The Tory’s Woods Preserve is an excellent example of what we can do with donated land! In 2014, 233 acres were donated to protect a beautiful forested area within easy driving distance of Marquette. There are currently three marked trails on the Preserve, where the public can enjoy a peaceful hike.

Pond in Tory’s Woods Preserve

Sometimes donated lands do not meet our criteria for use as a conservation preserve or reserve. In this case, UPLC may ask the donor if they would like us to sell the land, with a conservation easement, in our conservation buyers program. Selling donated property provides us with monetary proceeds to purchase or steward other, more critical, properties and fund general expenses; and retaining a conservation easement over the land allows us to ensure the land is still protected forever by the new landowner and UPLC. We will never put a property in the Conservation Buyers Program without the express wishes of the donor.

3. Working Forest Reserves

Land that does not have ‘high priority’ conservation values (such as a headwaters lake or a sensitive wetland) can be a working forest reserve. These parcels are owned by Upper Peninsula Land Conservancy, and are open to the public for non-motorized and low-impact activities. On forest reserves we focus on implementing climate-change mitigation activities that restore a forests’ biodiversity through extremely selective timber harvesting and replanting. Often times these forests have been mismanaged in the past, in a way that has pushed them to the extreme of having a single-tree-species stand that is all the same age–using restorative forestry, we can help these forests regain natural biodiversity and create appropriate uneven-aged canopy layers within the forest. Increasing the diversity of species and ages within a forest allows the property to be more resilient to disease, pests, and natural disasters and creates better habitat for birds and other animals.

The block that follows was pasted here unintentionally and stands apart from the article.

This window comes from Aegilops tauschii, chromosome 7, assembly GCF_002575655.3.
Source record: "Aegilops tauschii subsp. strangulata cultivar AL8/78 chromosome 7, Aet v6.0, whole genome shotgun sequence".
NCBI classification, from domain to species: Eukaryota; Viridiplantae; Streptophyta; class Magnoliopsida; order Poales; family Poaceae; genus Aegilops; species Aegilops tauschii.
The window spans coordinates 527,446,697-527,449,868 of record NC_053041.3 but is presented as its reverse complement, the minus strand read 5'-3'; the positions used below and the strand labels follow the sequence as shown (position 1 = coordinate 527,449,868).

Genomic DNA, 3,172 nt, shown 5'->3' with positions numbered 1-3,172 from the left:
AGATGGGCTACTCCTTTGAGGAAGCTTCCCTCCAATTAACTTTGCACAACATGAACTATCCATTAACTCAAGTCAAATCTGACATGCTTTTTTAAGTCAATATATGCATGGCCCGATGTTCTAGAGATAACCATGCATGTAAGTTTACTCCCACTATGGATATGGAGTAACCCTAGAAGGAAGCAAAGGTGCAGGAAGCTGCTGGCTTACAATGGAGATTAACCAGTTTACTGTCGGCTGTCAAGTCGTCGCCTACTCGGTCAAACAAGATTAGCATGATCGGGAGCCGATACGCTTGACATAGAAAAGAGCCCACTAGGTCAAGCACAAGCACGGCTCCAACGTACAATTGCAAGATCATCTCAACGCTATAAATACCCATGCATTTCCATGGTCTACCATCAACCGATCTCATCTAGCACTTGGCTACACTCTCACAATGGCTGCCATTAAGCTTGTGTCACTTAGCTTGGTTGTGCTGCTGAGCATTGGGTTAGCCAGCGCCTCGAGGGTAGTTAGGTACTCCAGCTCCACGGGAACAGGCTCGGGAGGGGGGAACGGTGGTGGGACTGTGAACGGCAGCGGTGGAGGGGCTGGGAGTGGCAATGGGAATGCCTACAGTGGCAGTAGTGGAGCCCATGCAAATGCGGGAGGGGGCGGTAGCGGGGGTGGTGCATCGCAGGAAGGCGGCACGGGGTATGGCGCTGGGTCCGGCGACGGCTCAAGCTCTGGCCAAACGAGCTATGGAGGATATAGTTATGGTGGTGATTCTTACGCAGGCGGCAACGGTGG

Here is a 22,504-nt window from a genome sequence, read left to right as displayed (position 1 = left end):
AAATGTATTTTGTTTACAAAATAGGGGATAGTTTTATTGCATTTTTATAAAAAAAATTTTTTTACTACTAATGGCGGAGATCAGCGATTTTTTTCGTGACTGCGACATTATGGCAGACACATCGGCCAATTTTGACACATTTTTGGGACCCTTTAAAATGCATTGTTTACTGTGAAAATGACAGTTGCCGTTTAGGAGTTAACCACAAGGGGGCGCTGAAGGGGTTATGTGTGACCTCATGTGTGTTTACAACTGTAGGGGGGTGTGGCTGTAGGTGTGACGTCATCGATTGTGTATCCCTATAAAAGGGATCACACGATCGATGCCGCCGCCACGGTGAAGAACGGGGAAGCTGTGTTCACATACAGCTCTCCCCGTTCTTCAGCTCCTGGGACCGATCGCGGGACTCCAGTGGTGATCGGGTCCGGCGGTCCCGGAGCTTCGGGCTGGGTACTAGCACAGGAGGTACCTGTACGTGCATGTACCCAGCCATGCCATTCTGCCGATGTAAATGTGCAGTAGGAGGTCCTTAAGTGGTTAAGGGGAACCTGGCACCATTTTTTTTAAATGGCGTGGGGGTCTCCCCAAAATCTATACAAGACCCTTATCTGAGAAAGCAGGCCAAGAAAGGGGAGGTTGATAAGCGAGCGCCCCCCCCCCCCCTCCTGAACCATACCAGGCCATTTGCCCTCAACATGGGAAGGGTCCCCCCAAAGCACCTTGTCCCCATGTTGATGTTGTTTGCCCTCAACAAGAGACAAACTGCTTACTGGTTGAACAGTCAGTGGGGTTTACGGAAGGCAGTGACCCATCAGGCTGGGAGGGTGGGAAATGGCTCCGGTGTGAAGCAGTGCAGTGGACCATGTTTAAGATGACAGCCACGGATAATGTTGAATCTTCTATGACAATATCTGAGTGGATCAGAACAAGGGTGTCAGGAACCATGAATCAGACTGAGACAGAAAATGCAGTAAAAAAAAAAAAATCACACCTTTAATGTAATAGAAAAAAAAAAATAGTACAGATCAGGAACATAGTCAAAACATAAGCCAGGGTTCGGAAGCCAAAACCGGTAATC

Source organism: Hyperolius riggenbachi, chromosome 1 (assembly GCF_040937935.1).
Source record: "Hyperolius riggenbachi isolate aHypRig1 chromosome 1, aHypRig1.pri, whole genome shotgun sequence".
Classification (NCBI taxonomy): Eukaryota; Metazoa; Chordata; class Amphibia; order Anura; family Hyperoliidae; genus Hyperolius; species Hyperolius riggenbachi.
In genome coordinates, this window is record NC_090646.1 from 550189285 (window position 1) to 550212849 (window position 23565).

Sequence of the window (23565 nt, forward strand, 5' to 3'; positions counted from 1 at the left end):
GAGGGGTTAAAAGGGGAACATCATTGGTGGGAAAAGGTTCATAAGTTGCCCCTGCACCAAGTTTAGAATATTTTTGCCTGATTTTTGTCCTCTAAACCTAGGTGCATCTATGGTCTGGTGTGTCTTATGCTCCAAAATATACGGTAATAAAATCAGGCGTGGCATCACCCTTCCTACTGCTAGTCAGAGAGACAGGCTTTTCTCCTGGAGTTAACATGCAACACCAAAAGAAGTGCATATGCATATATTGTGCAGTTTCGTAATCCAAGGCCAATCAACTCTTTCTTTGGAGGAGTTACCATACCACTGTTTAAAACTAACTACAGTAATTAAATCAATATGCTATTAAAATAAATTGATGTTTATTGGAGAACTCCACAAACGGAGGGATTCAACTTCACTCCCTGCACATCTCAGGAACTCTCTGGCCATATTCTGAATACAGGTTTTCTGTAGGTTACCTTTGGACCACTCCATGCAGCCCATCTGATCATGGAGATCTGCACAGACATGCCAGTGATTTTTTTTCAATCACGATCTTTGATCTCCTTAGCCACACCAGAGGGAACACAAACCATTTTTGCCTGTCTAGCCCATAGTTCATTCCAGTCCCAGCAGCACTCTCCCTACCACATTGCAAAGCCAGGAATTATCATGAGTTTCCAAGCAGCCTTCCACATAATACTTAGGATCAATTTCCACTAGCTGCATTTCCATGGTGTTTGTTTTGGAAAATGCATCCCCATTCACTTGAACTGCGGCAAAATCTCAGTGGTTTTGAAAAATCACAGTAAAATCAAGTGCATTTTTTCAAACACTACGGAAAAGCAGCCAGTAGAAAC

Our Debelak Reserve is a delightful example of our unconventional harvest style: It is a large forest was once 98% maple of all the same age–highly desirable timber from an income standpoint–that we are now slowly restoring to a much more natural, less crop-agriculture, type of UP forest. There, we have been selectively harvesting using the “Expanding Gap” silvicultural method, which allows for biodiversity restoration and an improvement of bird and wildlife habitat–and a reduction in high-value timber in the future. We remove the maple and plant and encourage literally any other native species whether or not it has any “value” from a monetary standpoint. Since 2010 we have been conducting an annual breeding bird count (in early June) to monitor any changes in bird species composition due to harvesting activities.

It may come as no surprise that as the types and ages of trees diversify in this reserve, the numbers and species of birds has increased. While future harvests of this preserve will not be high profit, they will have a lasting ecological impact in this area–and that’s the point.

Salamander in Debelak Reserve